Facebook Threats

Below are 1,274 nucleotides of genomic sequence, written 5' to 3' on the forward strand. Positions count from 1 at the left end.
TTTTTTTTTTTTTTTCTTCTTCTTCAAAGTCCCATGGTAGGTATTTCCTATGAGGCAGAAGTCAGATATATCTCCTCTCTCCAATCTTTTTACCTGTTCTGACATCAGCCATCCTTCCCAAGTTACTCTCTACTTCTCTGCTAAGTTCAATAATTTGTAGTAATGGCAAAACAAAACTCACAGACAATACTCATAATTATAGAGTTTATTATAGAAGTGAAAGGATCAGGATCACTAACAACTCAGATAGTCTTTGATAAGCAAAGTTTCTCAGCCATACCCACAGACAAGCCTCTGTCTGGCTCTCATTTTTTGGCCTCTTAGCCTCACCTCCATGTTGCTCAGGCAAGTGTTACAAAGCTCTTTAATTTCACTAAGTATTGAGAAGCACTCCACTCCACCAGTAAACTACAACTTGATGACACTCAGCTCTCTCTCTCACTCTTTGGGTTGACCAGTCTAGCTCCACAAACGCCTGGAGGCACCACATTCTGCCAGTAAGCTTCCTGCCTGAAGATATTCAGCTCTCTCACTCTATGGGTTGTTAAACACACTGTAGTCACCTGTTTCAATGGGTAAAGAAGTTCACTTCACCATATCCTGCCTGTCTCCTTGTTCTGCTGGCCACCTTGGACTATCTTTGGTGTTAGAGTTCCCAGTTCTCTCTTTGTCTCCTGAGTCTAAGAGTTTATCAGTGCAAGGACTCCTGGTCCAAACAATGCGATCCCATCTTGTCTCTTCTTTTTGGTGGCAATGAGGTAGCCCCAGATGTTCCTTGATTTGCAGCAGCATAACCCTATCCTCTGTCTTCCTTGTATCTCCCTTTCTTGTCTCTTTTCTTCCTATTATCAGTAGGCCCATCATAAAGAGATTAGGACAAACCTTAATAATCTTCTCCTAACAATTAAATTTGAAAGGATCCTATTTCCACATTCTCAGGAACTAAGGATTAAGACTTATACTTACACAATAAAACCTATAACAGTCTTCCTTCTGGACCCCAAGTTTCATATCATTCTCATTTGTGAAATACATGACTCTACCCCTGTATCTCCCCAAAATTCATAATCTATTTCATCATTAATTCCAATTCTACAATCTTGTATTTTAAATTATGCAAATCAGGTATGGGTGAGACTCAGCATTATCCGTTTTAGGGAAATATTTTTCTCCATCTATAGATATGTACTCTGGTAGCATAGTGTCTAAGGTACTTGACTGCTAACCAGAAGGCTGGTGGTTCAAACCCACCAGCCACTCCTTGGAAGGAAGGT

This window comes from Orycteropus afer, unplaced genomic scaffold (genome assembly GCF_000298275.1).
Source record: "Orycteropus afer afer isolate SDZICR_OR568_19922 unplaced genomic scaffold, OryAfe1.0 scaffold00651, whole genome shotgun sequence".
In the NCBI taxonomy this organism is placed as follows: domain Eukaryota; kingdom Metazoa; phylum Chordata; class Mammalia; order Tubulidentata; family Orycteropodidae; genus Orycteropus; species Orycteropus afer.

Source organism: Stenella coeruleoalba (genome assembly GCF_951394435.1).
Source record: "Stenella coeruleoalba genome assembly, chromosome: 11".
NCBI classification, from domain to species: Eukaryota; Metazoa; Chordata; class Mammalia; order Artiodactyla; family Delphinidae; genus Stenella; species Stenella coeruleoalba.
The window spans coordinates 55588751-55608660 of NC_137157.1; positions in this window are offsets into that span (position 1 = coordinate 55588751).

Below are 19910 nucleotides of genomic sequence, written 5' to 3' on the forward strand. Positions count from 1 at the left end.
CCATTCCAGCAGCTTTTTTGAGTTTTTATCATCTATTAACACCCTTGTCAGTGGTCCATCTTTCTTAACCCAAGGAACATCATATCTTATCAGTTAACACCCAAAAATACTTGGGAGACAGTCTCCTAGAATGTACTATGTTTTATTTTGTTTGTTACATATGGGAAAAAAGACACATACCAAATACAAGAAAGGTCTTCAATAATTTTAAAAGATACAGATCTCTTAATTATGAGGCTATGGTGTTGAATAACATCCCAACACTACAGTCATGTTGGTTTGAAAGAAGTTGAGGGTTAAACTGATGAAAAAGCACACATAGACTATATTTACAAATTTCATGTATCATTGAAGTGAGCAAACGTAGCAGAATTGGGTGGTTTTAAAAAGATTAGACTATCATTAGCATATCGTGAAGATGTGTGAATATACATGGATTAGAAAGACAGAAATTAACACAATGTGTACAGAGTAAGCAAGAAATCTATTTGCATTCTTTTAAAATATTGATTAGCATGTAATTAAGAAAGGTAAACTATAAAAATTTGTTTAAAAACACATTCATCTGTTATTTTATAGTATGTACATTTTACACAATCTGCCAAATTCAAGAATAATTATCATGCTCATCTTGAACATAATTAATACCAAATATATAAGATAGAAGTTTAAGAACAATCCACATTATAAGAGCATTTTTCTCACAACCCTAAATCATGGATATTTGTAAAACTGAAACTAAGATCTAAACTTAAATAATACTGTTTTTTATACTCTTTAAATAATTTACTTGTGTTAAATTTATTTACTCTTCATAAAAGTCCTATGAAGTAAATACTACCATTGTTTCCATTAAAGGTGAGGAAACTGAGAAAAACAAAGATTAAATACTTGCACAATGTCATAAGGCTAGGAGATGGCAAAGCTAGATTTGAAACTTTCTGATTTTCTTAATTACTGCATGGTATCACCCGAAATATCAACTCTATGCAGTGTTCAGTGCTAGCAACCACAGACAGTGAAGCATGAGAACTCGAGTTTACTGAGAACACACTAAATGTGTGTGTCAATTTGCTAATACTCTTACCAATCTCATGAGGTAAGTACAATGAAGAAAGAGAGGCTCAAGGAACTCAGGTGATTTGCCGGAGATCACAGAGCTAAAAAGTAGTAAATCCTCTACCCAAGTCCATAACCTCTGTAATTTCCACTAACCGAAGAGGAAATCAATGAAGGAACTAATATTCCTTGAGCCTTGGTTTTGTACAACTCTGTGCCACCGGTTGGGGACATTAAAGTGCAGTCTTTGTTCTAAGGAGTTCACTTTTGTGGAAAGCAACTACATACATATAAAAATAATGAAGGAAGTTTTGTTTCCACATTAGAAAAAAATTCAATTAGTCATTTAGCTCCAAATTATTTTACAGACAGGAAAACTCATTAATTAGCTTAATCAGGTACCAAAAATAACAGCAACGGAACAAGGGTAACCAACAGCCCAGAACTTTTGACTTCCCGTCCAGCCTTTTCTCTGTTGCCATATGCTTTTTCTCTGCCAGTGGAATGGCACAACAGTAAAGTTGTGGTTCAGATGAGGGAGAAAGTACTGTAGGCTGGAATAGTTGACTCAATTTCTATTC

[/caption] Christina Tadin Staff Writer Is the world’s biggest social networking site also one of the most dangerous? The recent murder of 17-year-old British teen Ashleigh Hall has not only sparked a movement for greater safety measures on Facebook, but has also exposed the dark side of this international social networking phenomenon. Ashleigh, a teen looking for love, agreed to a face-to-face meeting with Peter Chapman, a 33-year-old convicted rapist, who posed on the site as a handsome teenage boy. Within hours she had been kidnapped, raped and killed by Chapman. Although serious crimes such as this one are rare, anyone, especially teenagers, can be subject to predators on Facebook. In recent research, Britain’s Child Exploitation and Online Protection Centre claimed that in the first quarter of the year it received 253 complaints about Facebook, and 39% were about kids being stalked by pedophiles. It really does happen a lot more than people think. It does not always end tragically, but the dangers certainly exist. Nowadays, teens are captivated with becoming internet-famous: the more Facebook friends they have, the more popular they are. But often times, the awful truth is that the more online friends one might have, the larger the target on their back is. Now, this does not mean that every teenager who has more than a certain amount of friends will be lurked after, because it can happen to anyone, regardless of their friend count. However, if teens publicize and attract more attention to themselves, they can accidentally draw the wrong type of people. But, because of the high level of naivety that exists in teens, they are often subject to these dangers. Not only in these unusual cases of rape and murder, but in the fact that nothing is private on Facebook and everything posted is out in the open for many people. So no matter how private teens think their profiles are, it is still a bad idea for them to post racy pictures on Facebook. According to a Kaplan study, one in ten college admissions officers checks out college applicant’s Facebook pages. And yes, although students change their names or set their profiles to private to stay hidden, if an administrator really wants to see the page, they probably can. Some 38% of the officers found posts and pictures that made the potential students put into question. In many cases, it was not even that the students had provocative photos of them partying, but merely negative posts about the respective schools. Students just need to be aware and conscious of not only the pictures they put up, but also the posts they write and the statuses they update. This is extremely relevant to Latin students, who would not want to risk all their hard work by posting something they will regret. And unluckily for teens, it is not only admissions officers who are doing the stalking. Some upper classmen at the University of Redlands got so infuriated by the comments made by incoming freshmen on the Redlands Facebook group site regarding a party, that they showed the posts to the college administrators. Although the recent headlines and case studies should be a cause for reflection, it does not mean students have to delete their pages. In fact, many professors and college staff members have Facebooks- and nowadays colleges are actually using Facebook to broadcast messages to incoming students. The bottom line is teens just have to be careful. It is highly recommended for students to remove their contact info like their phone number and address–not only as a safety issue, but because sharing such information shows bad judgment. And, of course, keeping there posts and photos PG. Even though it is the cool thing to have a thousand friends, you never know who is looking over the shoulder of one of your “friends” to get info on you.]]>